Cameron begins to initiate flashbacks to biblical times to "justify" why we have the Christmas traditions that we do. However, it's not enough that we get a history lesson told from the enormously biased lens of Cameron, but in a dodgy and muddled manner. Cameron gets absorbed in the significance of baby Jesus's swaddling cloth and the original mean-spirited roots of Saint Nicholas (something that will undoubtedly scare and confuse children), never addressing Christian's true distaste for the holiday season. Kirk meanders for about forty minutes, talking himself in incoherent and redundant circles, never addressing Christian's questions in a way that we can extract counterpoints or citing Christmas's Pagan and cultist roots (if you're going to show Saint Nicholas as a brute, at least address the backstory).
Interjected in these ridiculously dry biblical flashbacks and in-car dialogs are exaggerated characters masquerading as likable people with personalities drawn so wide they are desperately unfunny. We see two party guests discuss "The War on Christmas," relating it to several other conspiracy theories that just feels like a soundoff of paranoia. We get a few minutes of dead-end, annoying conversation and some of the worst displays of acting this year before it's back to the car for a half-assed lecture.
"Saving Christmas" ends with an abhorrent dance number to an incorrigible techno/rap hybrid, with members of the cast obnoxiously dancing and doing slow-motion choreography together. We end things with a perfunctory voice-over with Cameron before we're greeted by almost ten minutes of closing credits showing bloopers, outtakes, and a barrage of other things padding this project to just barely being feature- length (eighty minutes). If my plot synopsis sounds like it has not made any sense, then I have effectively lived up to the structure and the narrative pace of this particular film.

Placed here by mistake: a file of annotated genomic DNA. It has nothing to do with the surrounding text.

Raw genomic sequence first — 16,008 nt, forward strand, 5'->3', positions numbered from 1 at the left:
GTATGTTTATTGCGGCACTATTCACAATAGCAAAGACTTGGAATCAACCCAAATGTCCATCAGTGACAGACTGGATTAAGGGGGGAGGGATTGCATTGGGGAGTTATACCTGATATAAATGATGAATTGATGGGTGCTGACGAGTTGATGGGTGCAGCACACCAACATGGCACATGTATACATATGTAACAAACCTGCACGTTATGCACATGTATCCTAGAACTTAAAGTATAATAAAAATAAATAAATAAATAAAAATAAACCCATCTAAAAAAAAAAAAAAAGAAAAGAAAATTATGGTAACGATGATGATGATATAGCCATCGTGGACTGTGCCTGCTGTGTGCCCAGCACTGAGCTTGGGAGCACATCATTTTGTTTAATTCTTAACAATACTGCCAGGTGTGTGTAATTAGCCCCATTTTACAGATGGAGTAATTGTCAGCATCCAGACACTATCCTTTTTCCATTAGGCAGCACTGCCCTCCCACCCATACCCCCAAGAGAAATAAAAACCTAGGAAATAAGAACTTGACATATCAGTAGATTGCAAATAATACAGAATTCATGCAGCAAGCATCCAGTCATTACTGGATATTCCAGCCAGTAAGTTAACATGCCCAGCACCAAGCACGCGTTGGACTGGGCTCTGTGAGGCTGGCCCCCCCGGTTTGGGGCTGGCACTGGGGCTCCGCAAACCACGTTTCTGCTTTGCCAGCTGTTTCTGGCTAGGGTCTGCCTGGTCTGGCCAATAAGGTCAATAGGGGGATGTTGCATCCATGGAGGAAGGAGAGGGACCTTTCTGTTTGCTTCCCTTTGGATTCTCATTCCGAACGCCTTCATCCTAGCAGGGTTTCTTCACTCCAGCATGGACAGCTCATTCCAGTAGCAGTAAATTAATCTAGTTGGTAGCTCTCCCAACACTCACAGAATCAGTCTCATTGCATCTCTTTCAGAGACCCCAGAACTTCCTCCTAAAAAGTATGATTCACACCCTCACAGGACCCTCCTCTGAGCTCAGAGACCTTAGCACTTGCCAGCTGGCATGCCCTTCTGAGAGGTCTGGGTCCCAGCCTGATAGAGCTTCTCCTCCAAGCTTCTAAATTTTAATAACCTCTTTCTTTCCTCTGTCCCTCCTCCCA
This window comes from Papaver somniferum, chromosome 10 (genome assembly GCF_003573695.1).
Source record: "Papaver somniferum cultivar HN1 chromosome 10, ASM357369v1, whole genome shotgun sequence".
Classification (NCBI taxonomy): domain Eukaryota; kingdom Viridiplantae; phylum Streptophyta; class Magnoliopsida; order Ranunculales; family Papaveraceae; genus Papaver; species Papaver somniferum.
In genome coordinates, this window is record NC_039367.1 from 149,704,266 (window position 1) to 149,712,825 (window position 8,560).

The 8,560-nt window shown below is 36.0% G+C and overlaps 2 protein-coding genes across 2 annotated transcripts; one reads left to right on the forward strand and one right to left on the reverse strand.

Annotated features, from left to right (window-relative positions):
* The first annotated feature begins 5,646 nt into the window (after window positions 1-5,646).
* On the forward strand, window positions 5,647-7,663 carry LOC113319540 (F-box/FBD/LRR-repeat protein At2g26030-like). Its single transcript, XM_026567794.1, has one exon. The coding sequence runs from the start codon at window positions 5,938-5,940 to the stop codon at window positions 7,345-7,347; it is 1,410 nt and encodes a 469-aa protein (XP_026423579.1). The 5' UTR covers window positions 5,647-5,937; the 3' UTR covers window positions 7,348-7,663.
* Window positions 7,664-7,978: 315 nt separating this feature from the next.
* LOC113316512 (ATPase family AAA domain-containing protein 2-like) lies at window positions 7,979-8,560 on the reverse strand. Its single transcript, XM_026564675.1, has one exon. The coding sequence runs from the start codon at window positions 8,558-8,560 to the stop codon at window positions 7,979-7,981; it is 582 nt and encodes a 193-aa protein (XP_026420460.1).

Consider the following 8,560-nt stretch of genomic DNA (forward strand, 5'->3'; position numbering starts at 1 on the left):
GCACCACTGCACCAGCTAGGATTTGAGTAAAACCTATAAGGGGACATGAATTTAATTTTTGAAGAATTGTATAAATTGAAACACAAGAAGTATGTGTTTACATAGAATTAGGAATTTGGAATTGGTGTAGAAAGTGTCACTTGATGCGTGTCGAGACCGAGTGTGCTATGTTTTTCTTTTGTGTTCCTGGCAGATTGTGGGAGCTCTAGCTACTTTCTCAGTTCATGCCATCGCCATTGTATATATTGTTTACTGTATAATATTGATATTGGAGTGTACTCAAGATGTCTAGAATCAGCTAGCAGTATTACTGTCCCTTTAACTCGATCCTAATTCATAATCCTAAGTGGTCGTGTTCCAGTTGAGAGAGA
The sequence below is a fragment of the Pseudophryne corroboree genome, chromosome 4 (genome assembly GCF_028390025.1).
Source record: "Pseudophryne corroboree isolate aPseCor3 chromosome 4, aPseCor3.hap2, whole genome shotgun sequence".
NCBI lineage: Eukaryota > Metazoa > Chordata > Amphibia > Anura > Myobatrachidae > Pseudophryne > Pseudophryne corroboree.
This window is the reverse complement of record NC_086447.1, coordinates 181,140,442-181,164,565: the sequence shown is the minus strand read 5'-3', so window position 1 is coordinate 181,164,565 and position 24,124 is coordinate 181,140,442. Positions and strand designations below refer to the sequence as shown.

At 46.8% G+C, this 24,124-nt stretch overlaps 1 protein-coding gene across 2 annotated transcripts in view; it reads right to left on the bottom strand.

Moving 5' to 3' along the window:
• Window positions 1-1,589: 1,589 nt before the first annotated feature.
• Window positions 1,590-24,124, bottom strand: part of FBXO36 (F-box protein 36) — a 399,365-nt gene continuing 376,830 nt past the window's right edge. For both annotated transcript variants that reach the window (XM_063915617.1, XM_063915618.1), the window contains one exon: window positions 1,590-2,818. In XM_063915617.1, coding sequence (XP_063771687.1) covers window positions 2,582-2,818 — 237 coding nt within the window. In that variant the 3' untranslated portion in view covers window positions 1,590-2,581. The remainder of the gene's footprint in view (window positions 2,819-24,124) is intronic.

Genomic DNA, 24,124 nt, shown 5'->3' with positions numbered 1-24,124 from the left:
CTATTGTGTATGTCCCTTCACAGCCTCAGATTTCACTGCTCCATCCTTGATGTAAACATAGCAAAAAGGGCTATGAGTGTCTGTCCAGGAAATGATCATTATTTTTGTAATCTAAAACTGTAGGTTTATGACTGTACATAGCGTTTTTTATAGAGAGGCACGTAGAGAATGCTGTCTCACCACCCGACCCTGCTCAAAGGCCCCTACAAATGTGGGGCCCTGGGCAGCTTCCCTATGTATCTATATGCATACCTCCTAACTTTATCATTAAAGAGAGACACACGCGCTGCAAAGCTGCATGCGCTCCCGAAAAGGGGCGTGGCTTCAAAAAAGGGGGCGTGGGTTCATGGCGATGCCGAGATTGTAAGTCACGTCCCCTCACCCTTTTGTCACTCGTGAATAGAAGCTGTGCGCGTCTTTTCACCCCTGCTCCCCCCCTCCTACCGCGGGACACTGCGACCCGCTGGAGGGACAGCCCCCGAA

Just by comparing the full-length film to its trailer, you can tell "Saving Christmas" was Cameron's last minute idea to cash in on the Christian cinema craze of the year. The trailer for the film talks about how Christmas has been corrupted by materialism and the political correctness of the holiday. However, Cameron blatantly contradicts his thesis when he states during the closing monologue that "materialism is good" because Christmas is about "God taking possession of a material body." Aside from ushering in a pathetic excuse for a moral at the end of a film about Christmas, the cardinal sins committed here run amuck: a sloppy narrative hodgepodge of biblical flashbacks, inept lecturing, and pointless filler clearly padding a small runtime, atrocious acting on all fronts, a desperate attempt at "staying hip" and keeping the attention of the audience by throwing in a hip-hop dance number, contemptible morals, and failure to address or even stick to a cogent thesis. Kirk Cameron and company should be required to volunteer at local charities or help cater several breakfasts with Santa to make up for such a yuletide atrocity.